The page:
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Canadian Journal of Cardiology

Recent Progress Toward Clinical Translation of Tissue-Engineered Heart Valves

  • Author Footnotes
    ‡ These authors contributed equally to this work.
    Bahram Mirani
    Footnotes
    ‡ These authors contributed equally to this work.
    Affiliations
    Translational Biology and Engineering Program, Ted Rogers Centre for Heart Research, Toronto, Ontario, Canada

    Institute of Biomedical Engineering, University of Toronto, Toronto, Ontario, Canada

    Department of Mechanical and Industrial Engineering, University of Toronto, Toronto, Ontario, Canada
    Search for articles by this author
  • Author Footnotes
    ‡ These authors contributed equally to this work.
    Shouka Parvin Nejad
    Footnotes
    ‡ These authors contributed equally to this work.
    Affiliations
    Translational Biology and Engineering Program, Ted Rogers Centre for Heart Research, Toronto, Ontario, Canada

    Institute of Biomedical Engineering, University of Toronto, Toronto, Ontario, Canada
    Search for articles by this author
  • Craig A. Simmons
    Correspondence
    Corresponding author: Dr Craig A. Simmons, Translational Biology and Engineering Program, Ted Rogers Centre for Heart Research, University of Toronto, 661 University Avenue, 14th Floor, Toronto, Ontario M5G 1M1, Canada. Tel.: +1-416-946-0548; fax: +1-416-978-7753.
    Affiliations
    Translational Biology and Engineering Program, Ted Rogers Centre for Heart Research, Toronto, Ontario, Canada

    Institute of Biomedical Engineering, University of Toronto, Toronto, Ontario, Canada

    Department of Mechanical and Industrial Engineering, University of Toronto, Toronto, Ontario, Canada
    Search for articles by this author
  • Author Footnotes
    ‡ These authors contributed equally to this work.
Published:April 07, 2021DOI:https://doi.org/10.1016/j.cjca.2021.03.022

      Abstract

      Surgical replacement remains the primary option to treat the rapidly growing number of patients with severe valvular heart disease. Although current valve replacements—mechanical, bioprosthetic, and cryopreserved homograft valves—enhance survival and quality of life for many patients, the ideal prosthetic heart valve that is abundantly available, immunocompatible, and capable of growth, self-repair, and life-long performance has yet to be developed. These features are essential for pediatric patients with congenital defects, children and young adult patients with rheumatic fever, and active adult patients with valve disease. Heart valve tissue engineering promises to address these needs by providing living valve replacements that function similarly to their native counterparts. This is best evidenced by the long-term clinical success of decellularised pulmonary and aortic homografts, but the supply of homografts cannot meet the demand for replacement valves. A more abundant and consistent source of replacement valves may come from cellularised valves grown in vitro or acellular off-the-shelf biomaterial/tissue constructs that recellularise in situ, but neither tissue engineering approach has yet achieved long-term success in preclinical testing. Beyond the technical challenges, heart valve tissue engineering faces logistical, economic, and regulatory challenges. In this review, we summarise recent progress in heart valve tissue engineering, highlight important outcomes from preclinical and clinical testing, and discuss challenges and future directions toward clinical translation.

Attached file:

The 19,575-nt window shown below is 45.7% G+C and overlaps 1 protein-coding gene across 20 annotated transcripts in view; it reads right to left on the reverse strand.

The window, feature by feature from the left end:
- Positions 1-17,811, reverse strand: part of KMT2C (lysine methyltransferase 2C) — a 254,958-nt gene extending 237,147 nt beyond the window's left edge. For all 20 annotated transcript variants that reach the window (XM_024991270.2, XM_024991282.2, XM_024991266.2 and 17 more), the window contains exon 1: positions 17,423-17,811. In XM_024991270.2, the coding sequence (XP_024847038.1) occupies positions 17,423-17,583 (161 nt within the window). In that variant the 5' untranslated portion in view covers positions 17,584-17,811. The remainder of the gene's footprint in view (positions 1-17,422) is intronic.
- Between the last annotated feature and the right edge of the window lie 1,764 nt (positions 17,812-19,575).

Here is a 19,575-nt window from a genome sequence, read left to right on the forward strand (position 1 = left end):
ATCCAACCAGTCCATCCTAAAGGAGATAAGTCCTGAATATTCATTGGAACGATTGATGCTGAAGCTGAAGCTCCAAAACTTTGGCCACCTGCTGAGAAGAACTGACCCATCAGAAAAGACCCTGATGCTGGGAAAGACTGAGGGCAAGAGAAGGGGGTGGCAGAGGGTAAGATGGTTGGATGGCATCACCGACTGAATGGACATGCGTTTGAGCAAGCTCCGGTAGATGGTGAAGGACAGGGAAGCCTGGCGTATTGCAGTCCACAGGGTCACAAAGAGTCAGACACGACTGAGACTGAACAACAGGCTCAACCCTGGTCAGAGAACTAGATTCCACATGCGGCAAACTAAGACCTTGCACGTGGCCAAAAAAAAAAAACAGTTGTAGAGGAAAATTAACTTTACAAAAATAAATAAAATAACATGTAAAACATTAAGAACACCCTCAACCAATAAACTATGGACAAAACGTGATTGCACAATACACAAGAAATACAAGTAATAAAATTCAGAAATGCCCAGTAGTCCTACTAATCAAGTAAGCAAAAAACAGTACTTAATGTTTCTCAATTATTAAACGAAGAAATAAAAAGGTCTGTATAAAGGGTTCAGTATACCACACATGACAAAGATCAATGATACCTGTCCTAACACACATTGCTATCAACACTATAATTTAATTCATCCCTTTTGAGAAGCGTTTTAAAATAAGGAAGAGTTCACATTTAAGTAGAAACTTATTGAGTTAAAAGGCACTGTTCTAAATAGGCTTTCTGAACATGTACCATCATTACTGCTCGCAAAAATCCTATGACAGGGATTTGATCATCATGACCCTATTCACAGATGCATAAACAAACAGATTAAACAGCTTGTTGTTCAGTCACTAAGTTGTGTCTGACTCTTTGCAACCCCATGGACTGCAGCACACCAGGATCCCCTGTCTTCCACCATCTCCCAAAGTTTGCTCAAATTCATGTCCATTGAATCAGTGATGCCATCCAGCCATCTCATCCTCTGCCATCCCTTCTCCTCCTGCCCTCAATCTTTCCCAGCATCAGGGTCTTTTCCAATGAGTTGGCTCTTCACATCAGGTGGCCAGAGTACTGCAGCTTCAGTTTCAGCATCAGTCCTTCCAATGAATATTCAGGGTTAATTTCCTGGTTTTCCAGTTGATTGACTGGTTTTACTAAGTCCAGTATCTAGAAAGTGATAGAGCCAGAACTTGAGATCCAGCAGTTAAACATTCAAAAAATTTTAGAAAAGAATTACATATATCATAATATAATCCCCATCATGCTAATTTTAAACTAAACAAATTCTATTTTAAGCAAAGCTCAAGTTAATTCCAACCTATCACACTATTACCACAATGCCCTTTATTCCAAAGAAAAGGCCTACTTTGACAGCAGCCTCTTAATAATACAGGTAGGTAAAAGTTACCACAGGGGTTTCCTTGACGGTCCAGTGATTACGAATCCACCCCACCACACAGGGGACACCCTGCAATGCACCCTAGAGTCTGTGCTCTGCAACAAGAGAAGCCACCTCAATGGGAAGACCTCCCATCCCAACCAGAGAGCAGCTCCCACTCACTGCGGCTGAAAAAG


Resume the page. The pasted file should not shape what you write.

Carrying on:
Résumé

      Le remplacement chirurgical reste l'option première pour traiter le nombre de patients atteints de cardiopathies valvulaires graves qui croît rapidement. Bien que les remplacements valvulaires actuels - mécaniques, bioprothétiques et valves homogreffes cryoconservées - améliorent la survie et la qualité de vie de nombreux patients, la prothèse valvulaire idéale, disponible en abondance, immunocompatible, capable de croître, de s'autoréparer et de fonctionner toute la vie, n'a pas encore été mise au point. Ces caractéristiques sont essentielles pour les patients pédiatriques présentant des anomalies congénitales, les enfants et les jeunes adultes atteints de fièvre rhumatismale et les adultes actifs souffrant de valvulopathie. L'ingénierie tissulaire des valves cardiaques promet de répondre à ces besoins en fournissant des substituts valvulaires vivants qui fonctionnent de manière similaire à leurs homologues natifs. La meilleure preuve en est le succès clinique à long terme des homogreffes pulmonaires et aortiques décellularisées, mais l'offre d'homogreffes peine à répondre à la demande de remplacement de valves. Une source plus abondante et harmonisée de valves de remplacement pourrait provenir de valves cellulaires cultivées in vitro ou de constructions acellulaires de biomatériaux/tissus disponibles dans le commerce qui se recellularisent in situ, mais aucune de ces deux approches d'ingénierie tissulaire n'a encore obtenu de succès à long terme lors d'essais précliniques. Au-delà des défis techniques, l'ingénierie tissulaire des valves cardiaques est confrontée à des défis logistiques, économiques et réglementaires. Dans cette revue, nous résumons les progrès récents dans le domaine de l'ingénierie tissulaire des valves cardiaques, soulignons les résultats importants des tests précliniques et cliniques, et discutons des défis et des orientations futures vers une application clinique.
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